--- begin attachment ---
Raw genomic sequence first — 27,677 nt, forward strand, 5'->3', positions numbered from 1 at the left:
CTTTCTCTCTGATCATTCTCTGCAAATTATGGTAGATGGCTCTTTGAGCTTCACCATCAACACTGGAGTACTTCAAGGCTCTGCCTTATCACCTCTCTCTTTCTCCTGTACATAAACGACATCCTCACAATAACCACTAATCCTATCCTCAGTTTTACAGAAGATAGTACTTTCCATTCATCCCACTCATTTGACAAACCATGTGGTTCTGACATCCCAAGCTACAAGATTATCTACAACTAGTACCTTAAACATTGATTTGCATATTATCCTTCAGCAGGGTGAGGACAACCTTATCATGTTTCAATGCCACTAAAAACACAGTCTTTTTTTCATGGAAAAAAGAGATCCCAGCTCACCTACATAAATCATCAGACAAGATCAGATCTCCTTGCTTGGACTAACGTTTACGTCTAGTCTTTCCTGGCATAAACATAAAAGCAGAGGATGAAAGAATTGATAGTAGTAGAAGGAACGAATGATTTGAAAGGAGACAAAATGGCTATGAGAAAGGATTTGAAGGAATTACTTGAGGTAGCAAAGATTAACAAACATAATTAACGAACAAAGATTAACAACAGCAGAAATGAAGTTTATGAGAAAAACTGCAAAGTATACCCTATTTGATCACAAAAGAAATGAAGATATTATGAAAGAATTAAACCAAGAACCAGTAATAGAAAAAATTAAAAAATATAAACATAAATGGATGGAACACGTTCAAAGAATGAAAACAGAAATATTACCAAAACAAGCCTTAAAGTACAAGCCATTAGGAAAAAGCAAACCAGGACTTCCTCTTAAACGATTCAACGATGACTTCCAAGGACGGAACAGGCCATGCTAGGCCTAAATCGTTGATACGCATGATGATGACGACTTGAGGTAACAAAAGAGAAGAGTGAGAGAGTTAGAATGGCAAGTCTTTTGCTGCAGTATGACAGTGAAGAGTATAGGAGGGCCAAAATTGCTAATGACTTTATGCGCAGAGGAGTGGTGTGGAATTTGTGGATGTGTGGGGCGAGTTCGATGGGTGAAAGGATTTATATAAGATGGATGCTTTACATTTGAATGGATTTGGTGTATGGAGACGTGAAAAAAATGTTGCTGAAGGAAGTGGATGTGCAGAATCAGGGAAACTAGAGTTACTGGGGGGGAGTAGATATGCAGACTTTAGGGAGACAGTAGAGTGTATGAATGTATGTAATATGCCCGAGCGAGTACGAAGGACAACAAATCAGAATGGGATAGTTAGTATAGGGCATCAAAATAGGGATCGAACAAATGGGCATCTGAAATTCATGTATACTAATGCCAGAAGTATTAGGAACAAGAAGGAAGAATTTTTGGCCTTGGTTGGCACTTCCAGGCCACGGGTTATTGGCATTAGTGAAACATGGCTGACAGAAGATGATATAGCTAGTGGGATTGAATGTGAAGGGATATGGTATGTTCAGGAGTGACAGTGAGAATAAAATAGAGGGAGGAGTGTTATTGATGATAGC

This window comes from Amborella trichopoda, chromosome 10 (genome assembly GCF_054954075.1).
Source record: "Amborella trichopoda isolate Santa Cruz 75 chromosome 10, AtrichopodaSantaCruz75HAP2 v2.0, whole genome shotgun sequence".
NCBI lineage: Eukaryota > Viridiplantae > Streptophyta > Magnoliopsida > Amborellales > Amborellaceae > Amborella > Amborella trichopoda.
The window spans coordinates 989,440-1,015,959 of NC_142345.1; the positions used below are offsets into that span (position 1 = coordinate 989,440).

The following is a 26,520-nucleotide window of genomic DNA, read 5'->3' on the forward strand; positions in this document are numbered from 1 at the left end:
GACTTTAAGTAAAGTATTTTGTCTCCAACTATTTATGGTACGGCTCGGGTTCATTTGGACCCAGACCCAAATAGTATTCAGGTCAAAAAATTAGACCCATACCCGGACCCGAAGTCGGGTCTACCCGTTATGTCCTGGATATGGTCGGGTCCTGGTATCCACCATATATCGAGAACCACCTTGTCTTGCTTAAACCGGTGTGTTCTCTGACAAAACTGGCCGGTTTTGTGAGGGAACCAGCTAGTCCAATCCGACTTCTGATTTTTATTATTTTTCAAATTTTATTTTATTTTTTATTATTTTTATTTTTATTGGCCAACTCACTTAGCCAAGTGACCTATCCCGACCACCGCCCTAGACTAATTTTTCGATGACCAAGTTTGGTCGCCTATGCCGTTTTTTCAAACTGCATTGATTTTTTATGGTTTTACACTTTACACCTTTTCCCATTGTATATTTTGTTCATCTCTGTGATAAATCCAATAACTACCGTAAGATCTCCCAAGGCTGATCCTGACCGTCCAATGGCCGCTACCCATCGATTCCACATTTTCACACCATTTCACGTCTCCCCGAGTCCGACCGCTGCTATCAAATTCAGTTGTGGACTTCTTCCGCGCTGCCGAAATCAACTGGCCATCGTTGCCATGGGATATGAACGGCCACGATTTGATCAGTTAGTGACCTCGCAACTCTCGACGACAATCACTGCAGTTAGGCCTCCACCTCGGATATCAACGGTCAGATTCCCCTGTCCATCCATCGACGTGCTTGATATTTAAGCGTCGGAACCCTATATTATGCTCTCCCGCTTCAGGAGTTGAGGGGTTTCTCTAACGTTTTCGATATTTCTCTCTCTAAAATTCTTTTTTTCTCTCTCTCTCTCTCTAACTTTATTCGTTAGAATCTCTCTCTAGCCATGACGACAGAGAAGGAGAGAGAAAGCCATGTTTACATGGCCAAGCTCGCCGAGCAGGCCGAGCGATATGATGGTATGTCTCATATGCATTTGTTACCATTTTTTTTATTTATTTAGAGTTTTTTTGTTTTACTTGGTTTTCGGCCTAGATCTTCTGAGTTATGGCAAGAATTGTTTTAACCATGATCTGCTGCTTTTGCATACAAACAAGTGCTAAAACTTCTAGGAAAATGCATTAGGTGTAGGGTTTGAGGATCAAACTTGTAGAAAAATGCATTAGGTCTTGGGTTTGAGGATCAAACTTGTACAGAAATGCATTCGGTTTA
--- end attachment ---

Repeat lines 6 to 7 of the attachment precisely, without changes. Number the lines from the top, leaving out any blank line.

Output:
The window spans coordinates 989,440-1,015,959 of NC_142345.1; the positions used below are offsets into that span (position 1 = coordinate 989,440).

The following is a 26,520-nucleotide window of genomic DNA, read 5'->3' on the forward strand; positions in this document are numbered from 1 at the left end: